Tuesday, May 08, 2012

The Long and Winding Road Towards Rio+20

On Monday 23rd April, when the last two weeks' session of informal negotiations for the Rio+20 conference began at UN Headquarters in New York, I took this photo and posted it on my Facebook page with the following comment: "The sign on the photo says 'one way'; so why can't governments agree?"

Two weeks later when the talks ended on Friday 4 May in the evening, I got this other photo taken in a nearby street corner to illustrate the state of the negotiations.

A clumsy process had failed to break the deadlock; government delegates continued to disagree on most key issues; there was at least as many road blocks on the way to Rio as ever before; the only thing government delegates could agree was to to meet again in New York in a few weeks, from 29 May to 2 June to hold further talks.

By 22 May, the Co-Chairs will attempt to produce another streamlined document that can form a new basis for negotiations, taking into account what they've been hearing in the last two weeks. Whether this last ditch effort fails or not, it is clear that not all the major issues will be resolved during this last informal session in New York.  But this is how it should be: at that point we'll all move to Rio and the buck will pass to the Brazilian government who will assume the presidency as host country for the third and final session of the Preparatory Committee and for the Summit proper. Civil servants and diplomats like the ones in New York are very good at maintaining and protecting their countries' positions. But they usually lack the flexibility to bring consensus; that's the job of the politicians, and these won't show up before we're in Rio. So, don't panic, as long as broadly speaking all options are left open before we move to Rio, it is still possible to envisage a successful outcome at Rio+20, if the politicians take their responsibilities seriously next month. That was my optimist side.

On the realistic side, my Varda Group colleague Kelly Rigg who was with me in New York last week has just written an excellent piece in her blog in the form of a letter to Heads of State and Government. Kelly shows how negotiators from all sides tend to protect their own vested interest, often in contradiction with what their leaders have said or signed in other fora. For example, in the preambular text which refers to the need to eradicate poverty, the US negotiators say they only want to eradicate "extreme" poverty; the US has also proposed to delete the adjective "clean" from the sentence which reaffirms commitments regarding the human right to safe [and clean?] drinking water and sanitation. What reading can we make of this? Let's get rid of extreme poverty because it bring insecurity, but not of poverty as a whole because it'd mean we'd have to share wealth in earnest? And let's avoid people dying from dehydration because it doesn't look good on TV, but slow death due to polluted water is okay?  The G77 countries (developing countries for the most part, led by countries that have emerged in the last two decades, like China, Brazil and India) are also demonstrating shortsightedness when they insist that "each state has the right to determine its national energy policies in accordance with its national requirements"; right, but let's not forget the obligations enshrined in the UN Framework Convention on Climate Change adopted 20 years ago at Rio'92: "The ultimate objective [...] is to achieve [...] stabilization of greenhouse gas concentrations in the atmosphere at a level that would prevent dangerous anthropogenic interference with the climate system. Such a level should be achieved within a time-frame sufficient to allow ecosystems to adapt naturally to climate change, to ensure that food production i8s not threathened and to enable economic development to proceed in a sustainable manner" (UNFCCC Article 2).  And the European Union, despìte its commitment to decrease its environmental footprint best illustrated by its leadership in climate policy, continues to drag its feet when it comes to  the elimination of environmentally and socially harmful subisdies in agriculture and fisheries...Talking of subsidies also, the members of the G20  already agreed  in principle in 2010 to "phase out over the medium term inefficient fossil fuel subsidies that encourage wasteful consumption, taking into account vulnerable groups and their development needs." The G20 countries will hold their own summit in Mexico a couple of days before Rio+20; shouldn't this be the perfect opportunity for them to put their stated policy in motion with a time-table and target dates? The strong signal that the markets need to give the much needed push for the renewable energy sector worldwide, on this, the UN-designated  International Year of Sustainable Energy for All.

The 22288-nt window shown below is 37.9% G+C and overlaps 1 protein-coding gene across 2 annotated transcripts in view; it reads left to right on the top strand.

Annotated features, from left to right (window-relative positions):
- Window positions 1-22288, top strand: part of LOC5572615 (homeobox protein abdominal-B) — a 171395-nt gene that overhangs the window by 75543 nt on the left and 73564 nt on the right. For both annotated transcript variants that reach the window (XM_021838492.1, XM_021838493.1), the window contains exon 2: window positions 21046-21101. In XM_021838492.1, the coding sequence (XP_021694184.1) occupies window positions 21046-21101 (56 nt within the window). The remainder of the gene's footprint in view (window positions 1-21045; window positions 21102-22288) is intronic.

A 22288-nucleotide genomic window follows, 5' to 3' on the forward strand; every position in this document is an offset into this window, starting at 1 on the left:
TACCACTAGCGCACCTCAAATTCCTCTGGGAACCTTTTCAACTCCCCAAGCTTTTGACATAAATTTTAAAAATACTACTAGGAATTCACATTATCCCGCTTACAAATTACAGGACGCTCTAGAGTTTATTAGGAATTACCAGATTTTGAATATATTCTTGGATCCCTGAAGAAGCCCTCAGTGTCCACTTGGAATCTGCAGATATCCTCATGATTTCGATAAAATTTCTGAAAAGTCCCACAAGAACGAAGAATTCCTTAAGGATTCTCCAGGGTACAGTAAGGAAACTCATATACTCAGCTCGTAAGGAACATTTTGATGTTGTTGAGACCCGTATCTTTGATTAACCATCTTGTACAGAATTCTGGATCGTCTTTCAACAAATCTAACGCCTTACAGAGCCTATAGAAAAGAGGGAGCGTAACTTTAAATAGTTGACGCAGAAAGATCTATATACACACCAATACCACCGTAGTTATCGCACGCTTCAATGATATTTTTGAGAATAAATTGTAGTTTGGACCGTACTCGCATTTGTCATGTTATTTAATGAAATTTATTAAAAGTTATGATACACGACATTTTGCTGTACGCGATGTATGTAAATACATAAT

I'm a dreamer, but I'm not the only one. Oh, I miss John Lennon!